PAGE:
National Assembly for Wales Finance Committee

Call for Evidence on the Welsh Government Draft Budget Proposals 2016-17

Response by the Bevan Foundation


The Bevan Foundation is an independent think-tank and registered charity that develops ideas to make Wales fair, prosperous and sustainable. We are grateful for the opportunity to submit evidence to the Finance Committee’s inquiry.

1. What, in your opinion, has been the impact of the Welsh Government’s 2015-16 budget?

The Bevan Foundation has not undertaken any assessments of the impact of the 2015-16 budget and so is unable to comment.

2. Looking at the draft budget allocations for 2016-17, do you have any concerns from a strategic, overarching perspective, or about any specific areas?

We recognise the severe pressure faced by the Welsh Government in 2016-17. We also recognise the constraints arising from both the lateness of the draft budget and its delivery by a different administration from May 2016 onwards.

Our main concerns about the draft budget 2016-17 are that:

a. the budget does not set a direction of travel for managing the greater fall in expenditure forecast for 2017-18 and 2018-19 – most the changes on the previous year are relatively marginal;

b. the reduction in local authority expenditure is substantial and is likely to result in cuts to public services that will affect the least well off in Wales;

c. the underlying problem of a weak economy has not been addressed.

Looking ahead, unless there is a change in priorities, demand or costs it is clear that expenditure on health will account for an ever-larger share of the Welsh Government budget. Important though the health service is, cuts to other services (including those that help to maintain healthy living such as leisure services, cultural activities and social care) could be counter-productive.

The Bevan Foundation has previously argued[1] that sustained reductions in public expenditure and the forecast increase in social, economic and environmental pressures require a radical rethink of spending priorities and how public services are delivered. We appreciate the timing of this draft budget make it more difficult to make significant changes.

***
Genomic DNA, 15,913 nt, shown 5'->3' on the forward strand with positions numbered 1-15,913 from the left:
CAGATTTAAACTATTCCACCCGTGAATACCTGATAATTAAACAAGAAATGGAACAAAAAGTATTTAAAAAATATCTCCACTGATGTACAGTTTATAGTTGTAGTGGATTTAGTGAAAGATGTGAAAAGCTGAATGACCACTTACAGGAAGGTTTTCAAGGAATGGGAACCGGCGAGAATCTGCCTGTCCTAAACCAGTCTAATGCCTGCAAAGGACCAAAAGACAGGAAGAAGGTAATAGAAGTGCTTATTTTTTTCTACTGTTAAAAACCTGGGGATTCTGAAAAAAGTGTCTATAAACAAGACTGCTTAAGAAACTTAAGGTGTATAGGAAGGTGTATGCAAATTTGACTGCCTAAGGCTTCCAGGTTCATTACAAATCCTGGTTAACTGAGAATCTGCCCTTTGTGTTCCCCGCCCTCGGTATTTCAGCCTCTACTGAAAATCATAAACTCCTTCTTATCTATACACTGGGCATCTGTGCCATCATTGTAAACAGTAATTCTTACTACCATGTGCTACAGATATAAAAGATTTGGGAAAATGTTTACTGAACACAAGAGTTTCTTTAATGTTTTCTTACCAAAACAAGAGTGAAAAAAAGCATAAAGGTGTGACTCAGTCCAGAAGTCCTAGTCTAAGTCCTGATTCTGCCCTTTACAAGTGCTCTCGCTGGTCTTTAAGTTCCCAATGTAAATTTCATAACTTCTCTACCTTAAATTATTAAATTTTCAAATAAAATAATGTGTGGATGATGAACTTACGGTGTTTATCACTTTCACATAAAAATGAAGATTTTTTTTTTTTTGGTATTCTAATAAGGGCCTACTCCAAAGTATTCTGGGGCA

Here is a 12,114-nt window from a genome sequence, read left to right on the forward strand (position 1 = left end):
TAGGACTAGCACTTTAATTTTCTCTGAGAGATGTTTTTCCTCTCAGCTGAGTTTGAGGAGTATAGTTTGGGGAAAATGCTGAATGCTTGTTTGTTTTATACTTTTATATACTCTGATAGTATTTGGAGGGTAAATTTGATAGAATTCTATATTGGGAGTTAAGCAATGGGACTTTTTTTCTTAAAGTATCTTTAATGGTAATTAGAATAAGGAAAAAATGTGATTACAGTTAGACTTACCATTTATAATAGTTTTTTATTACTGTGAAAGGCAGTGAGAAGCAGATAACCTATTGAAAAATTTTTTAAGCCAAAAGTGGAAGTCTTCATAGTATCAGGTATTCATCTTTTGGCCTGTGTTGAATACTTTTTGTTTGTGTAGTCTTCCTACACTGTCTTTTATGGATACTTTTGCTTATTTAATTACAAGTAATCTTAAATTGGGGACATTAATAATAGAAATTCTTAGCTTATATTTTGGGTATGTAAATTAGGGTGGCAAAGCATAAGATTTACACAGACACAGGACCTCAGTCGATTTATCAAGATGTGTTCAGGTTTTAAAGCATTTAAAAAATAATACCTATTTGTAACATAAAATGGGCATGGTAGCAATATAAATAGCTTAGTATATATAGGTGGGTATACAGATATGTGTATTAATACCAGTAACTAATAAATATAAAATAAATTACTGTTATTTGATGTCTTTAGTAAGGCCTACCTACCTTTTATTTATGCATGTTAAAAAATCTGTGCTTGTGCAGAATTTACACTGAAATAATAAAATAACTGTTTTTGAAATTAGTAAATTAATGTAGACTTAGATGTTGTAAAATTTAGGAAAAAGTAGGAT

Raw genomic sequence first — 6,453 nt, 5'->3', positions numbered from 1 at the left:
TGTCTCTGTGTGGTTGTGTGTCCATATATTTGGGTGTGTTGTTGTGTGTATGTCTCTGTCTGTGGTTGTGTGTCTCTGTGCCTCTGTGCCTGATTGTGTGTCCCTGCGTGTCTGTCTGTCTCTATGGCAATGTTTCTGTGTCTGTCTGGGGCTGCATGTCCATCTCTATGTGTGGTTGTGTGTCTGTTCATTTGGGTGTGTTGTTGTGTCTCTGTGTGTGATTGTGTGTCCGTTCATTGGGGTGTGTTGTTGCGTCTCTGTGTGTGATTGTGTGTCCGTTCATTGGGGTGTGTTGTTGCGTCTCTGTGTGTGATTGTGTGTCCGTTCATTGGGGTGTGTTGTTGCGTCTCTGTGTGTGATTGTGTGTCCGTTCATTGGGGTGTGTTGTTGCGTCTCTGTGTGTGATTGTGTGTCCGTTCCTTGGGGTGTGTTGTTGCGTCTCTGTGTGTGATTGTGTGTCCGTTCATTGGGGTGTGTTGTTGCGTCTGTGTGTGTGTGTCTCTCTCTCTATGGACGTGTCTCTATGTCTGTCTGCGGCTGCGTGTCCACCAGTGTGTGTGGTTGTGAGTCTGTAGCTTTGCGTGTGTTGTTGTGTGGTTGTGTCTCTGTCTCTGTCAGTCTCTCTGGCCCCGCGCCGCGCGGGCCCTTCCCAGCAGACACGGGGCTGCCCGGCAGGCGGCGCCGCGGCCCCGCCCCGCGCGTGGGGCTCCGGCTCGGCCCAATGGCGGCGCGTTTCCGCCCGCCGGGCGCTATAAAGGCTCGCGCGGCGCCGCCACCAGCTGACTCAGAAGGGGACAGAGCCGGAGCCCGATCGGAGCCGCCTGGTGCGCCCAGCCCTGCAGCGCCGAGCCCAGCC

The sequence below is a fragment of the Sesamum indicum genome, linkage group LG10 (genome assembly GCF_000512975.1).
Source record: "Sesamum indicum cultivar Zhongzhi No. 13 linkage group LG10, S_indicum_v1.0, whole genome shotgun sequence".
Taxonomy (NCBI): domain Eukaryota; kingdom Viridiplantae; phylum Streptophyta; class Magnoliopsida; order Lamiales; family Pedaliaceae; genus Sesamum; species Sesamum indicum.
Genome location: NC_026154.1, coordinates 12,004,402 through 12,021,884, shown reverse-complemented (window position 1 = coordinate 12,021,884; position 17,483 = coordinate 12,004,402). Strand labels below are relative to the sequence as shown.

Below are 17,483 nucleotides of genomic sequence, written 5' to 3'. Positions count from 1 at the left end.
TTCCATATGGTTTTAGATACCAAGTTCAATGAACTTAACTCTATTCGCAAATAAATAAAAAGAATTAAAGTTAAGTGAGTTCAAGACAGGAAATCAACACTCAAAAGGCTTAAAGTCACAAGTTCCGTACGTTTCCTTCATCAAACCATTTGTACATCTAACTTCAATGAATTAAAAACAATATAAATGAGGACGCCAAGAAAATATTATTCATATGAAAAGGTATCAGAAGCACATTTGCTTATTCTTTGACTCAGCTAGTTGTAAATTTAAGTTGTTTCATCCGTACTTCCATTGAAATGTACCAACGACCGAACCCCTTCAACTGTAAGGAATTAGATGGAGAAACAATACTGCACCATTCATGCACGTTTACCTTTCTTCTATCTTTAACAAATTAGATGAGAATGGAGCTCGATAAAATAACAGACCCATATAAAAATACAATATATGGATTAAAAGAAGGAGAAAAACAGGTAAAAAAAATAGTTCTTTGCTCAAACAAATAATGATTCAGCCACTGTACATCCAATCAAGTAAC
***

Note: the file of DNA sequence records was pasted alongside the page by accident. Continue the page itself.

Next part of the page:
3. What expectations do you have of the 2016-17 draft budget proposals? How financially prepared is your organisation for the 2016-17 financial year, and how robust is your ability to plan for future years?

The Bevan Foundation is not funded by the Welsh Government and so this question is not relevant to us.

4. The Committee would like to focus on a number of specific areas in the scrutiny of the budget, do you have any specific comments on the areas identified below?

We would like to comment on poverty and the mitigation of the impact of welfare reform. 

We have long-standing concerns, as set out in our evidence to the Communities, Equality and Local Government Committee inquiries and in responses to Welsh Government consultations on its draft child poverty strategy and draft financial exclusion strategy as well as in numerous reports and online articles, that the Welsh Government’s approach to reducing poverty and mitigating the impact of welfare reform are insufficiently focused on the problems, should make better use of evidence on ‘what works’, and are of insufficient scale to make an impact. Others including the Social Mobility and Child Poverty Commission and the Assembly’s Communities, Equality and Local Government Committee have similar concerns.

While we are naturally concerned at the proposed reduction in budget for Communities and Tackling Poverty, we suggest that it is more important that good use is made of its proposed £333 million budget, which remains a substantial sum not least in comparison with expenditure on natural resources and the economy itself.  In our view actions to reduce poverty and those to develop the economy and skills should be much more closely aligned. 

We remain concerned at the absence of a comprehensive, long-term response to the changes brought by welfare reform, the effects of which could be devastating on low-income families and deprived communities, and which are likely to increase demand for public services.


Bevan Foundation

145a High Street, Merthyr Tydfil CF47 8DP                        info@bevanfoundation

Registered Charity no. 1104191

[1] V. Winckler (2015) The Shape of Wales to Come: Wales’ economy, society and environment in 2020. Bevan Foundation